ST fic: Gallows Literature (Sweeney/Lovett, PG-13, 1/1) Title: Gallows Literature Author:shyaway Rating: PG-13 Pairing: Sweeney/Lovett (in her head) Disclaimer: Not mine. Used without permission or remuneration but with as much love and respect as Sweeney has for his friends. Prompt: Penny Dreadful, for 6impearfics. Also called Gallows Literature. A dime novel rife with melodrama, horror, madness and cruelty; a ten cent analogy of vice and virtue in conflict. Soft perfume evocative of noir heroines over rich red grave loam. Table here. Summary: It’s her fantasy and she’ll cast herself as the tragic romantic heroine if she wants to. Not all Mrs Lovett’s flights of fancy are as wholesome as ‘By the Sea’. A/N:hereswith did her usual wonderful job betaing (thank you!); any remaining errors are mine.
Mrs Lovett was just serving a nice meat pie – clerk, very fresh, butchered only yesterday – for the delectation of a gaggle of law students, when through the bustle outside cut what had become the most unwelcome sound: a police whistle blew.
The customers all craned to see (you’d think they were on the stage, the way they turned as one), eager for a good crisis, so none of them were looking at her when she jumped, the pie bouncing on the plate, and then froze. They were coming down Fleet Street. From the police station.
Cash in the tin on the mantelpiece. Mr Todd, was there time to get to him? Could she take Toby? No, she couldn’t run, they were too close – all the months they’d been doing this and she still hadn’t come up with a story for the police –
A blurred figure shot past, followed by three constables. They were chasing after an anonymous lad. It wasn’t for her and Mr Todd.
Conversation started up again, the customers disappointed at the lack of a satisfying to-do. “You all right, Mrs Lovett?” one of the students asked. She was still foolishly holding the pie aloft – just think, she would have been caught red-handed, as it were.
“Perfectly, thank you. Jus’ awful to think of what that boy must have done to ‘ave the police after him at his age. People nowadays!”
They accepted it. No one really cared about anyone else (that was how you got away with murder). She set their food down, and with heart hammering, took refuge behind the counter, bending over the work surface and wiping it diligently to avoid any other questions.
She did always start when she saw the police now, and the uneasiness lingered like rotten meat in her stomach afterwards. Nerves of steel she might have when it came to those mangled bodies that landed in her bakehouse every day, but the law … mind you, she’d taken against them the day poor Mr Barker was arrested, and what the Judge did to his stupid wife hadn’t helped, even if she had brought it on herself, silly little nit – it was only natural that they should be the enemy.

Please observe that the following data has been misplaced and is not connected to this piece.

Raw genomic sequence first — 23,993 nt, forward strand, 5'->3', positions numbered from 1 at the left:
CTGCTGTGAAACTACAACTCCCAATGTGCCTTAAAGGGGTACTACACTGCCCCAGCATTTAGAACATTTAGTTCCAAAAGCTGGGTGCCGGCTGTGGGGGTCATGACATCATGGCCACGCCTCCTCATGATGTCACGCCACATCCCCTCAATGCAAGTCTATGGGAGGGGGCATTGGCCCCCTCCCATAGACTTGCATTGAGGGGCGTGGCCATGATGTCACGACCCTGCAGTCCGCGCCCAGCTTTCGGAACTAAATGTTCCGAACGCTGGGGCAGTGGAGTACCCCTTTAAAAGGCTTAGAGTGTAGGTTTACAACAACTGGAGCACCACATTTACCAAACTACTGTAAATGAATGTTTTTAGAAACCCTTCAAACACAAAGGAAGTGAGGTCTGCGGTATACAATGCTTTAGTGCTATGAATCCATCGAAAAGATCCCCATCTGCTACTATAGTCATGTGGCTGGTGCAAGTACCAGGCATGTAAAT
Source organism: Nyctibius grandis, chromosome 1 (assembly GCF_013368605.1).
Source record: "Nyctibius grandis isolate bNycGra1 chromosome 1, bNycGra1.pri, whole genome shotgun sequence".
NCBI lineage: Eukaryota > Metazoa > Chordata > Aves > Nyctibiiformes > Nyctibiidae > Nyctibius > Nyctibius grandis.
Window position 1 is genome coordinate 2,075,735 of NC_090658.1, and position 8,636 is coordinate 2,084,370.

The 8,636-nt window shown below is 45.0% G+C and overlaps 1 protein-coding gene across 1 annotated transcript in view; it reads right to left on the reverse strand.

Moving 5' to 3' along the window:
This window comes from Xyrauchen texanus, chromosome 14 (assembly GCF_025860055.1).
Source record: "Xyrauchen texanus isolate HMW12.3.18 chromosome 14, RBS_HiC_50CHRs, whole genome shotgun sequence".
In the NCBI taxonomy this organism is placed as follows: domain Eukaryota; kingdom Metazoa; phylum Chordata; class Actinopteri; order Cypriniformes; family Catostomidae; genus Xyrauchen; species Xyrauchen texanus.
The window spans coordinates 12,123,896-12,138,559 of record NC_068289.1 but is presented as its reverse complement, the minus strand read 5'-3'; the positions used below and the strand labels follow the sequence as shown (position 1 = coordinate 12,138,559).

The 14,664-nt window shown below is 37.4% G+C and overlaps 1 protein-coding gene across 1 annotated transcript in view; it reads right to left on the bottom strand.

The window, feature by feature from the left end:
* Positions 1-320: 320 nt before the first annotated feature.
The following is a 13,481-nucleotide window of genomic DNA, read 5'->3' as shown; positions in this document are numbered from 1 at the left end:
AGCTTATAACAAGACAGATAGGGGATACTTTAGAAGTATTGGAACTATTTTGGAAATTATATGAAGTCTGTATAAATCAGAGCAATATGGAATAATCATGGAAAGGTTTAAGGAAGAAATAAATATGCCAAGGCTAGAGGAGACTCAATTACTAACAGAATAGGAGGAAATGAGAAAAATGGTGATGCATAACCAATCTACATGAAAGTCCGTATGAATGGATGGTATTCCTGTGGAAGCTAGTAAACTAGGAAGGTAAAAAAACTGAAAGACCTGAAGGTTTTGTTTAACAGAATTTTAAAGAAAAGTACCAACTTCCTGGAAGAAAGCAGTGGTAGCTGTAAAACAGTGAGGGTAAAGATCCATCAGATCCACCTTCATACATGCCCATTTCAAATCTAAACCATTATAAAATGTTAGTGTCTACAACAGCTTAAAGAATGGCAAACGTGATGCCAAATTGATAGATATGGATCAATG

What would happen to the two of them if they were caught? Mr Todd would face the noose, she knew that and worried about it all the time. As if he hadn’t suffered enough! She wasn’t sure that what she did was actually against the law; it wasn’t as if she killed anyone herself, and people passed much worse things off for nefarious purposes – look at Toby’s old master and his Elixir. Her customers got exactly what they paid for: a nice meat pie. Still, like the loyal almost-wife she was, she would stand by Mr Todd to the last, with the noble cry of, “Whatever you do to him, you have to do to me!”
Wasn’t it called being an accessory before the fact? So they would be doing it anyway. All right, death by hanging for both of them. She could see it now. The two of them side by side on the gallows. Her in her Sunday best. Would it be sunny, to give them a good send-off, or raining, to suit the sobriety of the occasion? Sunny – she’d look like a drowned rat in the rain. There would be a crowd, jostling and pressing to get a better look at the infamous barber and his faithful baker. Catcalling and angry? No, you’d be curious, wouldn’t you, about a pair that had played such a jest on the world? The itinerant pie hawkers, all aspiring to own their own shops, they would be swarming around her for tips.
It would be the first time she and Mr Todd had seen each other since the trial, she supposed, but there would be no chance of conversation, no heart-to-heart before they breathed their last – they could only speak with their eyes. She would take the secret of Lucy to her grave. Why burden him with such a thing?
The only opportunity to talk would be when she was offered a priest (ha ha), and she would have no confession for him, either. “It was grand passion,” she would tell him. “God will understand.” And then, in her supreme moment, in extremis, she would declare it for everyone.
“I did it all for love! If you wouldn’t have done the same, it’s only because you’ve never loved as I love him!”
Or because you hadn’t the wit to think of it, Mrs Lovett thought, catching sight of Mrs Mooney trudging past, her dress threadbare now, the way Mrs Lovett’s own used to be.
Back on the gallows... When she had spoken those words, proclaimed her love for the whole world to hear, Mr Todd would look at her and – well, she had to admit that even in her wildest dreams she couldn’t imagine him saying, “I love you,” in front of a crowd, nor of consenting to an eleventh-hour public kiss. But he would meet her eyes, and she would know how much he appreciated everything she had done for him, and that he did love her in return.
Then the signal would be given and they would both dangle. That was the trouble with this scenario; it had to end badly. Oh well. Not that it would ever come to that. A doomed kiss, a neat little incision, a graceful swoon in his arms, and Mr Todd could put them both beyond the reach of the law before you could say knife.